Bioenergy wetlands projects got a funding boost today, as the government announced winners of cash aimed at growing innovation in the sector.
Seven British organisations have been awarded a share of £292,000 in phase one of the Department of Energy and Climate Change’s (DECC) wetlands biomass to bioenergy competition.
The money will help the winning organisations get pre-commercial design ideas off the drawing board and into more formalised project plans.
- AB Systems £12,180
- Adapt £36,560
- EcoCZERO £50,000
- AMW-IBERS £48,514
- Carbon Compost £46,812
- Cranfield University £49,400
- Natural Synergies £48,060
Projects included schemes for harvesting machinery for fens rush and reed beds, a system for drying bio-energy feedstocks close to the site of harvest, and new methods for using harvested wetland materials to generate energy. The designs were judged by a panel of experts on criteria including value for money, consideration of conservation issues and commercial potential.
The winners will get guidance from wetland management experts in the Somerset Levels and Moors, and the Broads, Fens and Suffolk coast area to get the most out of their designs.
The organisations will be required to produce a report on their ideas to be assessed by a panel of experts for entry into phase two this spring, to bid for a share of the remaining £1.7 million to trial project ideas in wetland conditions.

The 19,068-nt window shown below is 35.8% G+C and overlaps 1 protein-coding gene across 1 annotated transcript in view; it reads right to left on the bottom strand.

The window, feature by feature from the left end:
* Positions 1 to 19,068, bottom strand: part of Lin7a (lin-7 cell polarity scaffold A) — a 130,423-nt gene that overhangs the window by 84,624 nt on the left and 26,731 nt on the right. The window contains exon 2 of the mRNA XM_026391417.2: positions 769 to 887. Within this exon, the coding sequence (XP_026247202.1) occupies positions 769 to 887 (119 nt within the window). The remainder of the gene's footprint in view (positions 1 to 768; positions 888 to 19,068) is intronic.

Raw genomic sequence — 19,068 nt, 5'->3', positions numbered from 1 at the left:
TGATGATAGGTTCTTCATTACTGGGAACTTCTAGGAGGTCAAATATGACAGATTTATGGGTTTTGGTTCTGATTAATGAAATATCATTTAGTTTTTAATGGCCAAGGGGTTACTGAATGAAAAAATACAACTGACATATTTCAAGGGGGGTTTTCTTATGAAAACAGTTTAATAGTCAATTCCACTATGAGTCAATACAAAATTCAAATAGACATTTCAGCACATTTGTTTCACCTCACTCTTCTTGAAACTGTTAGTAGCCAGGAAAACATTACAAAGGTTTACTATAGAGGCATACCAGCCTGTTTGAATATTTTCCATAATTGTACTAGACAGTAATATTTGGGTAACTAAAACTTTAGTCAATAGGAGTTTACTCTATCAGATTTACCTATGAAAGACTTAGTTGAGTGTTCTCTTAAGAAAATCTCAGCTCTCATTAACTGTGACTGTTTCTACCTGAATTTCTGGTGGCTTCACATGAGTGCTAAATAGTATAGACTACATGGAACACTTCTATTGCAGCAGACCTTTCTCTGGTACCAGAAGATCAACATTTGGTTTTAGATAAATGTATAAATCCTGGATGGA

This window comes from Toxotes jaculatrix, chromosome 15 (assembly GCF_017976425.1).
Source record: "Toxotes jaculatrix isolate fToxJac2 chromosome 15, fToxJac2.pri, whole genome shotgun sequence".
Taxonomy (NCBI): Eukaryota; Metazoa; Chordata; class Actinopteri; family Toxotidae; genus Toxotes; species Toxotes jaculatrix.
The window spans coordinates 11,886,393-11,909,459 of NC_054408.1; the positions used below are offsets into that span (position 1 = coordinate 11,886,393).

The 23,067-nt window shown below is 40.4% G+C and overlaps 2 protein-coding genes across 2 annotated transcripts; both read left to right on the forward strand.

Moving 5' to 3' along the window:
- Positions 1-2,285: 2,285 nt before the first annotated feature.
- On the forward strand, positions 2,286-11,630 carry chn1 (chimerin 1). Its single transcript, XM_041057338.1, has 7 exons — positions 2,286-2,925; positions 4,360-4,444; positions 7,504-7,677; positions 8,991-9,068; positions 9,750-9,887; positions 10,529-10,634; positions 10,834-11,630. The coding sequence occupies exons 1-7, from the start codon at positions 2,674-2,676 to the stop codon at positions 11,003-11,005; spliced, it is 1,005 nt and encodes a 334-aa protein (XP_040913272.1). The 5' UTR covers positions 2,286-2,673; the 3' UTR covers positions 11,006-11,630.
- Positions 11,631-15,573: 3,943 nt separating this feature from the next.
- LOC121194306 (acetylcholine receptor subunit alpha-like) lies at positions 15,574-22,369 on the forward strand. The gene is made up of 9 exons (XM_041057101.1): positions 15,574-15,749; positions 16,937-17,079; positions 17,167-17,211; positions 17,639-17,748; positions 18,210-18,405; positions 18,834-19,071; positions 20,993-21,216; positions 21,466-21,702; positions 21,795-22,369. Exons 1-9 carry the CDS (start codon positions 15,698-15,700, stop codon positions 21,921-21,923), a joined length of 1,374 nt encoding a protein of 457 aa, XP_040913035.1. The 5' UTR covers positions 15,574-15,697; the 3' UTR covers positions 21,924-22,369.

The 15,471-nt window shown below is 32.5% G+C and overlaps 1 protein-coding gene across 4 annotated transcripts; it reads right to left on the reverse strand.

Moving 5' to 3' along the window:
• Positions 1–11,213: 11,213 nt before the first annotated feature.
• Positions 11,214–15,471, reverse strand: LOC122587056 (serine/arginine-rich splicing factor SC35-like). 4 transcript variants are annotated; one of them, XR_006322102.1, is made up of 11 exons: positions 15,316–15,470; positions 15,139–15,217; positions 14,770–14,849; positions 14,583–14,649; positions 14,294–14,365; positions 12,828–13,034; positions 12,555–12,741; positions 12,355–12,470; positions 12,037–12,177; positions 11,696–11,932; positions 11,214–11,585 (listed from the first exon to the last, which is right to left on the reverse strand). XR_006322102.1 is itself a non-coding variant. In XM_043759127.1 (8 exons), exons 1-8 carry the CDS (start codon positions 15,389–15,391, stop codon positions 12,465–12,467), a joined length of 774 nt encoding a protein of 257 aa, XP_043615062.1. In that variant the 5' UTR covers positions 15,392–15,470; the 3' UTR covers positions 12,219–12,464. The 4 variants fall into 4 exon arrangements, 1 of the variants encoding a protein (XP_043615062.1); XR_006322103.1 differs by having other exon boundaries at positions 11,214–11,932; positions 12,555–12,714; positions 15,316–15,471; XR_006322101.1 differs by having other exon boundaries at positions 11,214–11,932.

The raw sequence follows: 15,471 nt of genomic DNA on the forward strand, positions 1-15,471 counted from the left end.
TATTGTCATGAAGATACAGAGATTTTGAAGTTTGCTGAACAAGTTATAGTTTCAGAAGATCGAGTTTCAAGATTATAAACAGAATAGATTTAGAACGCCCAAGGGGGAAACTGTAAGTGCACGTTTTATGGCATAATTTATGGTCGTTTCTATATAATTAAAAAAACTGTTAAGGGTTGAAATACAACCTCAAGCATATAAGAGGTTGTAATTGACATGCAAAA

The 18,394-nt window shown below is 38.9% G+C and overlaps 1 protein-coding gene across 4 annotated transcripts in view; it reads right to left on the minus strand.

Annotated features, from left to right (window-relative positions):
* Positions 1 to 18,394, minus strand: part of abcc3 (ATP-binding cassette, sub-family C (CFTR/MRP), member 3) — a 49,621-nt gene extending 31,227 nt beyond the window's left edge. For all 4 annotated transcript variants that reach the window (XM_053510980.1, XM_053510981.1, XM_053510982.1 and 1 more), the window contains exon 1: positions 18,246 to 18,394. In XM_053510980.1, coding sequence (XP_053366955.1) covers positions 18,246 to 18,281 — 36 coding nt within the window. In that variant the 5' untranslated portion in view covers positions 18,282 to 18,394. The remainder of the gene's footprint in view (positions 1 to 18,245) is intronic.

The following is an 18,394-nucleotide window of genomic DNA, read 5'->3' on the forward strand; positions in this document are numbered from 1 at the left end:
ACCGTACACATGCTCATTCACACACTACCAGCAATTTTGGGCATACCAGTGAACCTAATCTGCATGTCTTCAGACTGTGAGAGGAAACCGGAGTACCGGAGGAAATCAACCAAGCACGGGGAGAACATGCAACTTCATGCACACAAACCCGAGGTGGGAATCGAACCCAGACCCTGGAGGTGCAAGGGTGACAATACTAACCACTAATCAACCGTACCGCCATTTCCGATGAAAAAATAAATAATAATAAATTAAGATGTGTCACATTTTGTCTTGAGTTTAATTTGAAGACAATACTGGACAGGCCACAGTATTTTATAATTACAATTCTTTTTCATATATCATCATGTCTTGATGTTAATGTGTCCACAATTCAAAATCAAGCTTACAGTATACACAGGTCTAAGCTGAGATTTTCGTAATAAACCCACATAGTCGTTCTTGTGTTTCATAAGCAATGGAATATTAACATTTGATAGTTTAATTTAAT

The panel will decide which organisations to put through to the third and final phase, for funding for further testing of designs, in Spring 2014.
According to the government’s 2012 bioenergy strategy, sustainably sourced bioenergy could contribute around 11% to the UK’s total primary energy demand by 2020 but more investment is needed to drive further innovation in this sector.
Announcing the awards, energy and climate change minister Greg Barker said: “Bioenergy has an important part to play in our energy mix, increasing the amount of power we get from clean green sources. It can help cut carbon and enable us to meet our renewables targets. But more innovation is needed in this sector, and that’s what our wetlands biomass to bioenergy scheme is designed to encourage.”